Excerpts from a conversation with Kathleen last night before bed:
Kathleen: “Dad, why did God make me with such sensitive feelings?”
Me: “I don’t know. Maybe God wanted you to be nice, and so God gave you sensitive feelings.”
Kathleen: “No, being nice doesn’t make me sensitive.”
Me: “Well, maybe you are asking the wrong question. Instead of asking why God gave you sensitive feelings, you should ask what God wants you to do with your sensitive feelings.”
Kathleen: “Dad, you really need to lighten up.”
PhD studies in theology do not prepare one for discussing God with a six year old.
For a few weeks now, Kathleen has been asking for a puppy for Christmas. In response, I have repeatedly explained to her the many reasons why she really does not want a puppy. Inevitably, the conversation ends with me telling her that, no matter how much she wants a puppy, we are not getting one. She then usually moves to expressing her exasperation with me in the way that only a six year old can.
Today, Kathleen told me she was going to go write something, and she sat down at her little table and pulled out her crayon. A minute later, she came over to her mother and I with a paper reading: “Dad i wat a pupee. Jesus (Dad I want a puppy. Jesus)”
Her mother and I looked at each other, wondering when our daughter had started using Jesus’ name as an expression of frustration. Thankfully, before we were able to respond, she told us that there was more on the back of the paper. We turned it over to find written: “is in r hrt (is in our heart).”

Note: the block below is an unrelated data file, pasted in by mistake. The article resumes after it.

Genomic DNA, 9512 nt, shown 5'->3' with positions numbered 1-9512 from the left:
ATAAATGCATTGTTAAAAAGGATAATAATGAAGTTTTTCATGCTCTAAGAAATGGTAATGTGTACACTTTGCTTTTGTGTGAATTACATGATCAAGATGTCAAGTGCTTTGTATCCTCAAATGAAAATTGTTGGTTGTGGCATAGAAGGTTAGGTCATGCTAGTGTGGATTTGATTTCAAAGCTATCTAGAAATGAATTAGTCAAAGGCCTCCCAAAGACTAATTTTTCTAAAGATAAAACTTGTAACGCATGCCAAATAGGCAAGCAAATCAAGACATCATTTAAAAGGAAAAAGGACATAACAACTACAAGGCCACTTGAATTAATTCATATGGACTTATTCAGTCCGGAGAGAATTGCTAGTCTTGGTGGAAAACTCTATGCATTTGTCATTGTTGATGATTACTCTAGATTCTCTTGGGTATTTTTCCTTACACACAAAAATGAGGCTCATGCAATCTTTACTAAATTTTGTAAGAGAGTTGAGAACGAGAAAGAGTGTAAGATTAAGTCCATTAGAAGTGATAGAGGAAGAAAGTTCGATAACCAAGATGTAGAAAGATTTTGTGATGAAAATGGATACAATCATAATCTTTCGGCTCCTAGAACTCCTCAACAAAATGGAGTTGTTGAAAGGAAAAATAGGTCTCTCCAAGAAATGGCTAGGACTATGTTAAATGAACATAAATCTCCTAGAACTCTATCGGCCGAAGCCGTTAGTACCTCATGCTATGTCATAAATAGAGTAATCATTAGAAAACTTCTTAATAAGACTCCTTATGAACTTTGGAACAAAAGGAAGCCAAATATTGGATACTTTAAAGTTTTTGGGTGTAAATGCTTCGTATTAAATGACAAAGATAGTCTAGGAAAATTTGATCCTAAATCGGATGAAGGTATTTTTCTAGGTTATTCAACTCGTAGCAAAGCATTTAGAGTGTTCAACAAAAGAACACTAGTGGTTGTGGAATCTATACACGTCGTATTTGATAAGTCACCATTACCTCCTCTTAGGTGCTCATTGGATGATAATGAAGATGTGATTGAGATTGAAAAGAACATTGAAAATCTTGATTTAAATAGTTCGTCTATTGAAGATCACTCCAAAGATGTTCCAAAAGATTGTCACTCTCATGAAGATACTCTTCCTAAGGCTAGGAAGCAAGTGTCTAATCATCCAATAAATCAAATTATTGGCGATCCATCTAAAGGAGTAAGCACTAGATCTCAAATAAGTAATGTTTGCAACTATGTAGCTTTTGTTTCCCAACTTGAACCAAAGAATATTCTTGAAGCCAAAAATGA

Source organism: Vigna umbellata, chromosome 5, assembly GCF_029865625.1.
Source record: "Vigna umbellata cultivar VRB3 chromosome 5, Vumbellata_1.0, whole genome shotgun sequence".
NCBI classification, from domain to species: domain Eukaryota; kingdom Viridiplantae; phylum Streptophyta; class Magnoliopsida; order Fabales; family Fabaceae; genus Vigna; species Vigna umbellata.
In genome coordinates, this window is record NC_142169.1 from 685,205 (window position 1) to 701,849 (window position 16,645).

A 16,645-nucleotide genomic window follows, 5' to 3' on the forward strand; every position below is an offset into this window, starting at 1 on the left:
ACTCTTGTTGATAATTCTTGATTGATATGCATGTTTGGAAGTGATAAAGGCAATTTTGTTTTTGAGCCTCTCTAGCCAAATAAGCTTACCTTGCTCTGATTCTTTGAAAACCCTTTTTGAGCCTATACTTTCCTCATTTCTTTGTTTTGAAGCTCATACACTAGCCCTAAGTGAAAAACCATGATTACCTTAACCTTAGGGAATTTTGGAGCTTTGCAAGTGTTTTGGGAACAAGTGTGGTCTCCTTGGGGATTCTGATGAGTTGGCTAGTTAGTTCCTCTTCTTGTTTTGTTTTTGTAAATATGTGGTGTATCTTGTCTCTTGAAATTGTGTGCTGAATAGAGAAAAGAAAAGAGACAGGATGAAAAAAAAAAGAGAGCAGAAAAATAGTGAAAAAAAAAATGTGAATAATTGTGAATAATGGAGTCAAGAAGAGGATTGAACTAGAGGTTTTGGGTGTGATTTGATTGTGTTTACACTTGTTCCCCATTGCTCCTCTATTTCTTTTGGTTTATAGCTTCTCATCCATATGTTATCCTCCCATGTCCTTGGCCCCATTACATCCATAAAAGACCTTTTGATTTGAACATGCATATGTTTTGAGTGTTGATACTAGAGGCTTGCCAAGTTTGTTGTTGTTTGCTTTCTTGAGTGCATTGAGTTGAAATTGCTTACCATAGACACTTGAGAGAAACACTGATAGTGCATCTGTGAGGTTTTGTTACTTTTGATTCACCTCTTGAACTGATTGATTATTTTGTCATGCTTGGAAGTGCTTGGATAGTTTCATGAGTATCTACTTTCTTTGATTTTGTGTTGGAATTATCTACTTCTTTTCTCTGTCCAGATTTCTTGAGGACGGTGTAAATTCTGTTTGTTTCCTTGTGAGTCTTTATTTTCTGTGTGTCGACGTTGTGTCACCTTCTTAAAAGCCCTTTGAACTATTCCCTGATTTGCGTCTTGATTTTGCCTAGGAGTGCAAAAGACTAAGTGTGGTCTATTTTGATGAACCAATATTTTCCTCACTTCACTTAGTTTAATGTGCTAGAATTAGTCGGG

Cute kid, that one, and lucky she told us to keep reading.
Why do we find such stories moving?
Let me suggest a reason. For all the claims that “everything happens for a reason,” we recognize that some things do not happen according to reason. True tragedy exists in the world, when those who do not deserve it, yet receive suffering.
Our humanity (here, a normative term), demands something else. It demands something like justice. It demands fulfillment, even of those lives that are not capable of fulfillment. This is why we act as much as possible to make lives fulfilling, even for those who cannot be fulfilled by a full life.
The truth of this need, the need for our neighbor to be fulfilled, is a central claim within the Christian narrative. This is a part of my own culture, and a part I cannot reject. It is a basic matter of faith to me. It is the best “argument” for (or perhaps better, “experience of”) Christianity that I know.